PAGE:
Last Sunday, it seemed the exhaustion of jam-packed four-game road trip had caught up with the Connecticut Sun, as they fell down by 10 points, 65-55, to the Seattle Storm with approximately one minute to play in the third quarter.
However, as they did in Phoenix two nights before, the Sun found a reserve of energy and demonstrated their resilience. Again recalling the win against the Mercury, it was Jonquel Jones, the soon-to-be-named Eastern Conference Player of the Week, who propelled the comeback, netting 12 of her game-high 25 points in the period.
With just over a minute into the fourth quarter, the game was tied. Connecticut would extend its advantage to 13 points before Seattle began to cut the margin, with the Sun clinging to a four-point lead, 87-83, with 1:20 remaining. A series of clutch free throws from Brionna Jones and Alyssa Thomas would seal the deal, a 93-86 win, for the Sun.
The reward for the hard-earned 3-1 road trip would be a much needed comfortable home victory over the Indiana Fever on Wednesday, with strong second- and fourth-quarter performances, and four double-figure scorers, powering the 88-69 dub.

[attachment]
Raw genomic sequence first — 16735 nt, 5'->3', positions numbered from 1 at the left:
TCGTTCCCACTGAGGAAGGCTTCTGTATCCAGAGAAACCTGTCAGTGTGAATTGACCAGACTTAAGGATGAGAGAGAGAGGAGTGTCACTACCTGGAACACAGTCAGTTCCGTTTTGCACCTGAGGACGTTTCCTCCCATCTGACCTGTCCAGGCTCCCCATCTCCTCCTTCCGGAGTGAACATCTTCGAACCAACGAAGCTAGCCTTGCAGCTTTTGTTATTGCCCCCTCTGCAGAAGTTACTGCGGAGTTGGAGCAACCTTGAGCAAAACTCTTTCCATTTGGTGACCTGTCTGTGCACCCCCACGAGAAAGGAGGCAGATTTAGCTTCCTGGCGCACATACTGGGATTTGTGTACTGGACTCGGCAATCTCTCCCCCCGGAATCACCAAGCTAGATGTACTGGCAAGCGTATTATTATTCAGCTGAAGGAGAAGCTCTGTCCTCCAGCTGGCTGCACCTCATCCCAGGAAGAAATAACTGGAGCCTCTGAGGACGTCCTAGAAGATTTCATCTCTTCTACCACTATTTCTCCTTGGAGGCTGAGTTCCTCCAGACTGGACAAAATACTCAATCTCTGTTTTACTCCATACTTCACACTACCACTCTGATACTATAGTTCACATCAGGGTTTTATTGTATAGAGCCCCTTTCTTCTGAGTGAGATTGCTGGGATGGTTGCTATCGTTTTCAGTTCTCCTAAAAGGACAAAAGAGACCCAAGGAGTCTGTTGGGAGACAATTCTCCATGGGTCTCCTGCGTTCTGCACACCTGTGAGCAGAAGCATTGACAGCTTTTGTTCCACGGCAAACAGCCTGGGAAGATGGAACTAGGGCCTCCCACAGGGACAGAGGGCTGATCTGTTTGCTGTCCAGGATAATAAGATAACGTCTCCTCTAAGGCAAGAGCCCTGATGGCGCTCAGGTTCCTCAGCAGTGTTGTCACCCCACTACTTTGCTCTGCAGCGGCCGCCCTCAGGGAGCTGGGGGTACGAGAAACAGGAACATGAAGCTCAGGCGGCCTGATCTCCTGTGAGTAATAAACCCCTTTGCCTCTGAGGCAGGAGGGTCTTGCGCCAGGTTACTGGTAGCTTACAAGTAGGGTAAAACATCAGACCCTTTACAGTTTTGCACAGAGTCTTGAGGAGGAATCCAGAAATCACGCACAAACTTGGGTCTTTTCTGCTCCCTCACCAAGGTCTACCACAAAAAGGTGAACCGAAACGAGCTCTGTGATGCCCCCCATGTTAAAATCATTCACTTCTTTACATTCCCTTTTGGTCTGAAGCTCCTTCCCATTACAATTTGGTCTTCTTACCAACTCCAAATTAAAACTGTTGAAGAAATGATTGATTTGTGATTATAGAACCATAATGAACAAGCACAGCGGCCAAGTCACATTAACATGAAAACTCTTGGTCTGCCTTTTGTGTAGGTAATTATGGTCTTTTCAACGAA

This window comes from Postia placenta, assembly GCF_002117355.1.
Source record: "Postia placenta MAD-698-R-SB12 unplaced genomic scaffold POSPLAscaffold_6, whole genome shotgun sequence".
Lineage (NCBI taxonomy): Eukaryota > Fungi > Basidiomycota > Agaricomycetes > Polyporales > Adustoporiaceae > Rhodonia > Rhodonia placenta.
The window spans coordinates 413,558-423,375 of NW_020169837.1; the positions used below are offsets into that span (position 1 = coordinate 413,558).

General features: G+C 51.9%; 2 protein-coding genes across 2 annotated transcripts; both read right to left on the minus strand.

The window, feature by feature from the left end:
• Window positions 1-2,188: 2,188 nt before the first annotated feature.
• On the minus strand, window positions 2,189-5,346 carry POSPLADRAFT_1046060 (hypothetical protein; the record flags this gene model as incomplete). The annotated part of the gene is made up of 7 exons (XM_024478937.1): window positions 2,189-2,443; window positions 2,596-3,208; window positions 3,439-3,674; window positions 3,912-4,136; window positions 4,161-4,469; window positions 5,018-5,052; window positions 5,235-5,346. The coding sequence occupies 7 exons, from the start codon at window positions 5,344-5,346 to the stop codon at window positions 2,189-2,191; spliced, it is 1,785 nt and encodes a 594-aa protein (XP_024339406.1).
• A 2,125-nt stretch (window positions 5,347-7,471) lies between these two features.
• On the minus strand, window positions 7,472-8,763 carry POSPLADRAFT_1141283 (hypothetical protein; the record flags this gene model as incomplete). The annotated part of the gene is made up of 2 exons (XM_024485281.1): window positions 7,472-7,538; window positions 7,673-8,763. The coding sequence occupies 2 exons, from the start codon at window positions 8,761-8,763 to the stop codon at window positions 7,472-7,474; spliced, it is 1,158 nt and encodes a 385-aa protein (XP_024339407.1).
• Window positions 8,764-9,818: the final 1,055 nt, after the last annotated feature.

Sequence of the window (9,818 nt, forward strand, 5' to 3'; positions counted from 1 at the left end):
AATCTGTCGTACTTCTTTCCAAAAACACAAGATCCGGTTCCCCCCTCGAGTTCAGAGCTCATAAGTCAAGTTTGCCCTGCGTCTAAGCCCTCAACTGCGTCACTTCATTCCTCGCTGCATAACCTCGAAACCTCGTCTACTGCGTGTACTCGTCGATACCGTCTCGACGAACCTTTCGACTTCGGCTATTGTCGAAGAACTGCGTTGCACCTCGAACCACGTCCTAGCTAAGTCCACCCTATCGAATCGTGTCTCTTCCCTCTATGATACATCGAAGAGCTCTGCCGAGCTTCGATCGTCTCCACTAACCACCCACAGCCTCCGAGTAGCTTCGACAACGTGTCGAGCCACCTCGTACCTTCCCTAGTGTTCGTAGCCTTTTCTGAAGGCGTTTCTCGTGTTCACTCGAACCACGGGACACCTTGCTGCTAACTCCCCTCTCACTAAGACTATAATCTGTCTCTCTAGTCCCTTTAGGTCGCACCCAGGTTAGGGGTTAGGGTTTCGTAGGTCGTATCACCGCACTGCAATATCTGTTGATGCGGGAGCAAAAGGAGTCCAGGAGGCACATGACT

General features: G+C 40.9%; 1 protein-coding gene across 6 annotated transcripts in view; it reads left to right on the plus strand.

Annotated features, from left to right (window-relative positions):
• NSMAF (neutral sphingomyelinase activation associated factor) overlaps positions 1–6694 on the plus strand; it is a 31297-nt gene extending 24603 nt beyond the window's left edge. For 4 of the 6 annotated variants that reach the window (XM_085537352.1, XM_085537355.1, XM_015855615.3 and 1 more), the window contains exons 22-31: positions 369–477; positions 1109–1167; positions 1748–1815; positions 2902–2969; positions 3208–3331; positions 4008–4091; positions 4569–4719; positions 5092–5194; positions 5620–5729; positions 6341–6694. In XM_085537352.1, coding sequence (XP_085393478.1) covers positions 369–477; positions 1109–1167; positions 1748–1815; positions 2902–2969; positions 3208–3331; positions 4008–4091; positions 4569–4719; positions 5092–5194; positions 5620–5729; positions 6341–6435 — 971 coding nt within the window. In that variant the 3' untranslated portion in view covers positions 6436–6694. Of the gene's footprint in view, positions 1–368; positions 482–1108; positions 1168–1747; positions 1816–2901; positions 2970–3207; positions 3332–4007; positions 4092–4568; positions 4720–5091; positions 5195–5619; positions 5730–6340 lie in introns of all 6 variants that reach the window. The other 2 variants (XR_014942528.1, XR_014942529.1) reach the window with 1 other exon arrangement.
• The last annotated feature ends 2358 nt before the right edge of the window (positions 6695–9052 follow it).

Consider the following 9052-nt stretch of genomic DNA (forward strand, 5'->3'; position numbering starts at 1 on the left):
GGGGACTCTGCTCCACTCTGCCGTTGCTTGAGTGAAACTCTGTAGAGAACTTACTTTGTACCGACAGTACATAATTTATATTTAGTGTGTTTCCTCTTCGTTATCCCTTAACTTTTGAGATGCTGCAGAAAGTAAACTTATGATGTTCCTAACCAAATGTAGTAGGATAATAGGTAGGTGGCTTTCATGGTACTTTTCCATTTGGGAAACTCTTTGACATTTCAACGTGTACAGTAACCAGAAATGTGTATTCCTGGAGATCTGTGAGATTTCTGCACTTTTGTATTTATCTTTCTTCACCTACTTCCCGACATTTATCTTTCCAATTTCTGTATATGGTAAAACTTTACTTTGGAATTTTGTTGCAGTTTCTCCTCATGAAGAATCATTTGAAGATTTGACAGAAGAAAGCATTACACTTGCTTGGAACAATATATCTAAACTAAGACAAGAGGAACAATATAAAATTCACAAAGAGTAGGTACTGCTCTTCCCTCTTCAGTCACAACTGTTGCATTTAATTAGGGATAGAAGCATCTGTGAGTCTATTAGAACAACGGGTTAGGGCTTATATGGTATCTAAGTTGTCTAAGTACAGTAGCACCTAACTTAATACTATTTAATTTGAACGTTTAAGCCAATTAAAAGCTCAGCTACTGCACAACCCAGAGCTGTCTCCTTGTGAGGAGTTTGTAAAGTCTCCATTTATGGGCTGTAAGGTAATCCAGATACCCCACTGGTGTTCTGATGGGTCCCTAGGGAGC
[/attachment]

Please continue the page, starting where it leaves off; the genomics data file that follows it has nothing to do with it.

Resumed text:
On Friday, a tougher foe arrived in Mohegan Sun Arena: the defending-champion Chicago Sky. That the Sky eliminated the Sun in the 2021 WNBA playoffs added extra oomph to a contest between two of the top three teams in the league.
Yet, the Sun could not reprise the fourth-quarter clutchness that was key to victories in Phoenix and Seattle. Even as B. Jones unleashed a blitz of low-block scoring in the fourth quarter, with 10 of her team-best 20 points coming the period, the rest of the Sun could not generate enough buckets, as they Sky, behind some disruptive defense from Rebekah Gardner and clutch free throws from Candace Parker, won the final quarter by seven points, 24-17, to again defeat the Sun, 83-79.